Ubisoft is making a habit out of debuting massive, ambitious shooter games in the first quarter of the calendar year. Last year was The Division which took a year’s worth of DLC to come into its own, while this year’s Ghost Recon: Wildlands makes its impact immediately. These wild lands offer a ton of objectives to seek out and baddies to kill, even if those missions err on the repetitive side most of the time, and bringing a few friends along for the ride makes the game even better. Ghost Recon: Wildlands is exactly what Ubisoft’s storied shooter franchise needed to be reinvigorated.

The game centers around an elite foursome of special op soldiers dropped into the heart of a devastated version of Bolivia. The country has been taken over by a particularly brutal drug cartel called Santa Blanca, its leader a zealous psychopath called El Sueno. His lieutenants are spread all across the country, he owns the politicians and law enforcers of the land, and anyone who tries to oppose him usually end up tortured and killed in awful, inhumane ways. It’s up to the Ghost Recon team to infiltrate, disrupt, and ultimately take down this evil empire before the country falls into oblivion.


Bolivia is gigantic. This is easily one of the biggest open worlds I’ve ever played through, and every inch of it is packed with markers to investigate. There are enemy officers to interrogate, intel documents which unlock story missions, and convoys to disrupt among other things, all of which eventually lead to the big blow-off with that region’s head honchos. Case in point:,the first mission marker encountered in the game is two in-game kilometers from where I first took control, resulting in a six-minute drive with all four teammates packed into a small 4x4. As soon as I saw that I knew I was in for a massive adventure and the game did not disappoint.

The problem that arises, however, is while there are markers all over this massive in-game world, there’s barely any variety in the action. Drop in, shoot bad guys, complete objective, get out of Dodge; that’s every mission in a very condensed nutshell. The variety comes from how you approach these objectives and how difficult the enemies are, but at their deepest core these missions are the same thing over and over again for the most part. The monotony is far more obvious when playing alone simply because human friends interact like humans during gameplay and not like silent AI teammates, but the drag of repetition seeps in after a while regardless of who's by your side.


Wildlands is a game that screams co-op, but the single-player is adequate enough on its own. Typically AI teammates aren't anything special in games like this, but in one mission in particular, the computer-assisted Recon members made all the difference. After landing a chopper a few hundred years away from a target, I slowly inched my way through some tall grass, my rifle trained on the back of an enemy foot soldier’s head. I could hear my teammates approach with me, slowly and stealthily through the field, until I stopped and gave the order to shoot. Each AI teammate had already picked his target, all of those targets different from the one I had marked, and with one button press four enemies bit the dust.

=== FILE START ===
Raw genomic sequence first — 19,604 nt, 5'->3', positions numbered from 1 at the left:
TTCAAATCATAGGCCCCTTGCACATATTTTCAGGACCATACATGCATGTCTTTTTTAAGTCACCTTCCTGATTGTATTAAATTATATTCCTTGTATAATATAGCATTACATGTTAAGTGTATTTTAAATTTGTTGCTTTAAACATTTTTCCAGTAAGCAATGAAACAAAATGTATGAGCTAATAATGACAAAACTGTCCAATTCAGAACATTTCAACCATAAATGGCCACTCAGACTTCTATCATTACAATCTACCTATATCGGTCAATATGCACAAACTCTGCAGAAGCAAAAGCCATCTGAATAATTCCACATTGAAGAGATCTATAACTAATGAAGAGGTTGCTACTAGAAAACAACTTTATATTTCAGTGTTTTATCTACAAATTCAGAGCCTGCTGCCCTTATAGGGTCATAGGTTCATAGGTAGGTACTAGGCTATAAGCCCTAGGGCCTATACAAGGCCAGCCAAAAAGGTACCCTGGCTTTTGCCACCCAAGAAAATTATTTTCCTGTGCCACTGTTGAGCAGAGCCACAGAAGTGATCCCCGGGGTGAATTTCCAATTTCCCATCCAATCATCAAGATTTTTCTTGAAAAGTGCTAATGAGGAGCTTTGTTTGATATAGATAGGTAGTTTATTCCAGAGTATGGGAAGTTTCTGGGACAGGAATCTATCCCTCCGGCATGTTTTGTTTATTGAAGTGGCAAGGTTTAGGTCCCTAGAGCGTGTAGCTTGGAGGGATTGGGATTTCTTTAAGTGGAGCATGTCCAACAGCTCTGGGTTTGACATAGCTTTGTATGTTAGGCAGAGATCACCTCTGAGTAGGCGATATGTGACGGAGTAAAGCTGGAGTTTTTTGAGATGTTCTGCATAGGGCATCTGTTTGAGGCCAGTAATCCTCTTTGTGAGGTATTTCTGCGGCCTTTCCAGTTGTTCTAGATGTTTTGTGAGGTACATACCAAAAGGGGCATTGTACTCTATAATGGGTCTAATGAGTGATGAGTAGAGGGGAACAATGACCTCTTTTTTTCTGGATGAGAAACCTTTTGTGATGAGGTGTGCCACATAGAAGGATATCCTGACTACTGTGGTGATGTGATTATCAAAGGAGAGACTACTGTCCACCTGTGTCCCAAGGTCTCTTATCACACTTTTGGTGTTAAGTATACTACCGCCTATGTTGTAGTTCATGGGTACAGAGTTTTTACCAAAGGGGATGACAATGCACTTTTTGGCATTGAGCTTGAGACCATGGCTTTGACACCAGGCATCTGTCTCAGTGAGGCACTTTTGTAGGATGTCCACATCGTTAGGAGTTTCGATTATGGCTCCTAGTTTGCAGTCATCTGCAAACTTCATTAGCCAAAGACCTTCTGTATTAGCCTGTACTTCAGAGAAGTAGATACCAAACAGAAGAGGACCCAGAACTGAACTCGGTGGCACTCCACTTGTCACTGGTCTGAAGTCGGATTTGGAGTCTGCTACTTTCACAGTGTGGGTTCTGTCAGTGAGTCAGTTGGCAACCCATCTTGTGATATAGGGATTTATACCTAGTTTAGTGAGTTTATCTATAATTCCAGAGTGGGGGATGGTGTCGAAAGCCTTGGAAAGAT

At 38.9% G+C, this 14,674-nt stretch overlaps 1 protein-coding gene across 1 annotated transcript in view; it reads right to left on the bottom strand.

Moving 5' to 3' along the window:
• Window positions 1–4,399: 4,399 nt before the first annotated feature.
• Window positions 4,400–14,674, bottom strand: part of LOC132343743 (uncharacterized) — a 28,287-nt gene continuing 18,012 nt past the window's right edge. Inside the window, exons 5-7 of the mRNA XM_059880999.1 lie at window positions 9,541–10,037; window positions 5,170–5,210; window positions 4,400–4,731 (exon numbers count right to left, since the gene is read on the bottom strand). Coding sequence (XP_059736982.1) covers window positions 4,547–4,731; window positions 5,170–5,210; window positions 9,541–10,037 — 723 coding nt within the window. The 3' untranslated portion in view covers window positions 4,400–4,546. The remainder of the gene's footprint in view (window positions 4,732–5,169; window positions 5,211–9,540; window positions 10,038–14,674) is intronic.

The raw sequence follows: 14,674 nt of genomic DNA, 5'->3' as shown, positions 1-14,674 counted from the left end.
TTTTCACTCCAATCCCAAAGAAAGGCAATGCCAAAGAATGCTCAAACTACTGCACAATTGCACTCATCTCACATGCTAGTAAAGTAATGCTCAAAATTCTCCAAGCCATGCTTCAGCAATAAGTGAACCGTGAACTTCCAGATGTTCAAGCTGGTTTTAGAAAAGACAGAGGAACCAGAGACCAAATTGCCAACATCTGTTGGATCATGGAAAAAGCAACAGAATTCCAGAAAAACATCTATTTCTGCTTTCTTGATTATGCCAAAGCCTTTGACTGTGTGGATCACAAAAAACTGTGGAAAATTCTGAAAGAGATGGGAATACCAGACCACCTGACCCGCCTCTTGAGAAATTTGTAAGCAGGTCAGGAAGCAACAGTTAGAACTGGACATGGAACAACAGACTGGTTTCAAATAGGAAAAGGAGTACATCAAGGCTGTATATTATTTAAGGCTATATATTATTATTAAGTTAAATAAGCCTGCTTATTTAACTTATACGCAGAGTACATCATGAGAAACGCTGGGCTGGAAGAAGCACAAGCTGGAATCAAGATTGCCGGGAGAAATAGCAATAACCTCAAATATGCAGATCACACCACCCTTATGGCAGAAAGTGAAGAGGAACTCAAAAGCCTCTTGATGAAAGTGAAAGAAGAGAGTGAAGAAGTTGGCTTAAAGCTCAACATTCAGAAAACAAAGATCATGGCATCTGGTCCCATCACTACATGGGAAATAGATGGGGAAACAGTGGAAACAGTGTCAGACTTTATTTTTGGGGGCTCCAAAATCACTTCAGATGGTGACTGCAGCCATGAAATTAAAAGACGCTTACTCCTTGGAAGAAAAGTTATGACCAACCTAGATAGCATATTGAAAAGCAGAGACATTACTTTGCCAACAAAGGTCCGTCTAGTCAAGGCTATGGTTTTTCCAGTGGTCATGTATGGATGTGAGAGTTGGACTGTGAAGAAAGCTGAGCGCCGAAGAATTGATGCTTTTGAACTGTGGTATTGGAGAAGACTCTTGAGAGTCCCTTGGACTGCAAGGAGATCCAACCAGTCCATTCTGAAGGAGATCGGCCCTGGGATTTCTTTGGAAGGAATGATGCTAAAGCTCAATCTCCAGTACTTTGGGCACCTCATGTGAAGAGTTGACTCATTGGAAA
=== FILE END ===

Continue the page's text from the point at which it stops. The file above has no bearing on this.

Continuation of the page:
I can’t guarantee that four human players would be that efficient, but the teammate AI is some of the smartest I’ve ever come across. My teammates act just as I would expect a human player to act, staying with me and maintaining a tight group until I give an order to move or shoot. That’s not to say there weren’t occasional hiccups in judgment, particularly the one time a teammate decide to approach a group of three enemies all by himself and gave up our position, but again a human player could do the same thing.

The teammate AI almost made me prefer to play the game alone, but Wildlands truly shines when taking on the cartel with friends. The monotonous nature of the missions doesn’t seem quite as repetitive when the four friends are talking and joking en route to the next target. Being able to give actual voice commands to one friend at a time as opposed to using buttons makes combat easier too, as the controller is then dedicated only to targeting and shooting without having to devote time to telling the AI where to stand for an assault.


The repetition carries into the look and feel of the game as well, as WIldlands’ version of Bolivia is nothing but brown mountains, green forests, and some pockets of civilization thrown in for good measure. Non-player characters do populate the world, mostly seen walking down dirt roads or mourning over dead family members, but those character models do not carry the same level of detail as the main characters. One farmer I drove past on the way to a mission looked like he was missing his face when in fact he wasn’t, there just wasn’t enough detail for me to discern any features. I get not putting a lot of details onto NPCs for time constraint purposes, but I at least to see some faces on these folks..

Repetition notwithstanding Ghost Recon: Wildlands is a great way to blow off some steam with a few friends for a couple of hours at a time. Co-op gameplay is some of the best I’ve ever seen and this in-game world will take weeks to explore, just don’t expect to be wowed by the mission variety during the adventure. My world wasn’t rocked, but these Wildlands offered enough fun for me to recommend it to those looking for some co-op shooter fun.

This review was completed using a digital copy of Ghost Recon: Wildlands provided by the publisher for PlayStation 4.